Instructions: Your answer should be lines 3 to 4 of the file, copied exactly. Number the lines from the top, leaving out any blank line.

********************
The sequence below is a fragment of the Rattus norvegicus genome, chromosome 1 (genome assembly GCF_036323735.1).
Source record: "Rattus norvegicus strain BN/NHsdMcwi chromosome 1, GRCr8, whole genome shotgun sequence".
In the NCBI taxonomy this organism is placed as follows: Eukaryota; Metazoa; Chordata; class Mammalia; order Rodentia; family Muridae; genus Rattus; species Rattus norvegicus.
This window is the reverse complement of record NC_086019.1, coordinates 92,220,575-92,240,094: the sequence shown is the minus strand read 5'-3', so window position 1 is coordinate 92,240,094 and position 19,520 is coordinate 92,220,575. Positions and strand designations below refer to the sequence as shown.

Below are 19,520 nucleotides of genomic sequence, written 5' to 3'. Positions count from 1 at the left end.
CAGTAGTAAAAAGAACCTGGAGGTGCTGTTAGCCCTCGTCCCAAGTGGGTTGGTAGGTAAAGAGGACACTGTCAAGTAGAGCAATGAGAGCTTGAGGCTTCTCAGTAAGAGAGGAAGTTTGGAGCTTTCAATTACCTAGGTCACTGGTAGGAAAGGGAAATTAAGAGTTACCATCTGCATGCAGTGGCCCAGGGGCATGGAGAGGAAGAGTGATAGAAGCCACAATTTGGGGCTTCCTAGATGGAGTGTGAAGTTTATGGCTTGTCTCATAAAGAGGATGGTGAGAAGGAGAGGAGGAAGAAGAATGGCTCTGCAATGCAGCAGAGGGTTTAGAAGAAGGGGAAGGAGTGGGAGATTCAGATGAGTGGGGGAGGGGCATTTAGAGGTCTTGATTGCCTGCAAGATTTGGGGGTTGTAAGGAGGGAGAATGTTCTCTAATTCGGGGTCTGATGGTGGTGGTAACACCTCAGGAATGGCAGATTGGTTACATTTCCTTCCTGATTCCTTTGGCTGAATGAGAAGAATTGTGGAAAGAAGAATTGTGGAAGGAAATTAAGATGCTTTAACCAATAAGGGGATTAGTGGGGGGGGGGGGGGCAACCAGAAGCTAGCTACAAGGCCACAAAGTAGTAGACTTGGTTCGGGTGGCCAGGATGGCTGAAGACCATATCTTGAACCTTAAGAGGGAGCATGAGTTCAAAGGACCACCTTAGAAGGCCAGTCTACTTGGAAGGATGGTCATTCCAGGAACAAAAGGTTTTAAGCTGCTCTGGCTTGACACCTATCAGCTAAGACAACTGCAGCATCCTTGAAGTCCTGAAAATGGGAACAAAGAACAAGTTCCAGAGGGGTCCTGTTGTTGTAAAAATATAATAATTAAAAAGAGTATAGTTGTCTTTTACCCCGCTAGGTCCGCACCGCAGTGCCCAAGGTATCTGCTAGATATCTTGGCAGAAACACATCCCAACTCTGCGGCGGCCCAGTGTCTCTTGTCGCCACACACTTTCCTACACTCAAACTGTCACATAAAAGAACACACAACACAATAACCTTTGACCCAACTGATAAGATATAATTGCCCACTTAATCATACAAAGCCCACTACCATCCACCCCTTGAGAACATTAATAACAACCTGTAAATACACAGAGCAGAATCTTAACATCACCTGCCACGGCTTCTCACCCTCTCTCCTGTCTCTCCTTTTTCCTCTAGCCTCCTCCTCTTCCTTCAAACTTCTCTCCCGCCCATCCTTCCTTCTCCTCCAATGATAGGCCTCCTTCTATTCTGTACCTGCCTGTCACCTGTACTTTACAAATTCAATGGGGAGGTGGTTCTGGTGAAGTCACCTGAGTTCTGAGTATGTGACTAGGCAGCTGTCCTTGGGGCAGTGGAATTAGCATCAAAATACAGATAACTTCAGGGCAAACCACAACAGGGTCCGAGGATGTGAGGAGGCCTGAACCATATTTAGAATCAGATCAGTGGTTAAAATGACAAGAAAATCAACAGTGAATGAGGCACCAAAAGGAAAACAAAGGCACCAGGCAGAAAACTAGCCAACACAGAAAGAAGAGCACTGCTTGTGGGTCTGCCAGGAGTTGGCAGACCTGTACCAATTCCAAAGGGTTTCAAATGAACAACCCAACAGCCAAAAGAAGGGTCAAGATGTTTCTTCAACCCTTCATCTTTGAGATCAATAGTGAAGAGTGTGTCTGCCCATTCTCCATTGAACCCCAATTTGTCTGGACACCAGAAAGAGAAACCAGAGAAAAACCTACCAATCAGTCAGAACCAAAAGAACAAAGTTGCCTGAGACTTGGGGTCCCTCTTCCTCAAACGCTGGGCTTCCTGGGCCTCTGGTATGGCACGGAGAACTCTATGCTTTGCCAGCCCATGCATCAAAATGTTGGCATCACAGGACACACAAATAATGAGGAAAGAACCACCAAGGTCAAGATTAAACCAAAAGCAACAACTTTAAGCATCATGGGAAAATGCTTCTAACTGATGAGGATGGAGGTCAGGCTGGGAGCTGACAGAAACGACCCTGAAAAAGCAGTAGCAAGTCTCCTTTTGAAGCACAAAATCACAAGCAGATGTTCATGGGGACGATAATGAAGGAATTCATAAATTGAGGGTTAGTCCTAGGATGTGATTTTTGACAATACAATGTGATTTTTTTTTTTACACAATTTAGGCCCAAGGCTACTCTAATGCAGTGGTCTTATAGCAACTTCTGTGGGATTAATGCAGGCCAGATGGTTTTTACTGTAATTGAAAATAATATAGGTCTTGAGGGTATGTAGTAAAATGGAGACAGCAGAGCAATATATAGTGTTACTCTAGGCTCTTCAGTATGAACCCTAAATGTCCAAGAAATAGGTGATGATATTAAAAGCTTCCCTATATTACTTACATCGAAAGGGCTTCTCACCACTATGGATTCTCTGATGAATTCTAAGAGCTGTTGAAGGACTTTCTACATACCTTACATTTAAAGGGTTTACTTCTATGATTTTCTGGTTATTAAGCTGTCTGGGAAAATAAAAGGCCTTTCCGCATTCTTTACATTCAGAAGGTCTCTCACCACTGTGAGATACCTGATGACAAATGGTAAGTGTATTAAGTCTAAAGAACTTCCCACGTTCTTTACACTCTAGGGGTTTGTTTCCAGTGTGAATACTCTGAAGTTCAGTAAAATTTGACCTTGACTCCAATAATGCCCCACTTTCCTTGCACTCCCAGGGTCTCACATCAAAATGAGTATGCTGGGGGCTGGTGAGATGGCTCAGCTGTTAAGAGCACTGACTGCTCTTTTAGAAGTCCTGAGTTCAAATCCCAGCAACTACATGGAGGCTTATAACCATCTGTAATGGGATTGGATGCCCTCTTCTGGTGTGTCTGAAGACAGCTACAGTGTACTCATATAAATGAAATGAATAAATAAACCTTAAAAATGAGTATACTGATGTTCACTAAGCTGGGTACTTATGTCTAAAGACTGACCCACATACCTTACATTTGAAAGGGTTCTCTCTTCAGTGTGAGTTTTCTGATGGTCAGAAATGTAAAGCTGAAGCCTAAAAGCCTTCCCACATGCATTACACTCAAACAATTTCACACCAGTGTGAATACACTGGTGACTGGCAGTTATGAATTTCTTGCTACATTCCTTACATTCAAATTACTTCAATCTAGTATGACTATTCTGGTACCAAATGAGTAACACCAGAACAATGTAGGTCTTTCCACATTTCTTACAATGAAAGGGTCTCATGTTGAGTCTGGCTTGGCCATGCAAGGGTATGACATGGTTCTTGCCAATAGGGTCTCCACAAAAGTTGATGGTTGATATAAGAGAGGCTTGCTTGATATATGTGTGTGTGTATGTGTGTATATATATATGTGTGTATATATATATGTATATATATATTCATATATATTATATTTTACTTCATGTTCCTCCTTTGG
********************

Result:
In the NCBI taxonomy this organism is placed as follows: Eukaryota; Metazoa; Chordata; class Mammalia; order Rodentia; family Muridae; genus Rattus; species Rattus norvegicus.
This window is the reverse complement of record NC_086019.1, coordinates 92,220,575-92,240,094: the sequence shown is the minus strand read 5'-3', so window position 1 is coordinate 92,240,094 and position 19,520 is coordinate 92,220,575. Positions and strand designations below refer to the sequence as shown.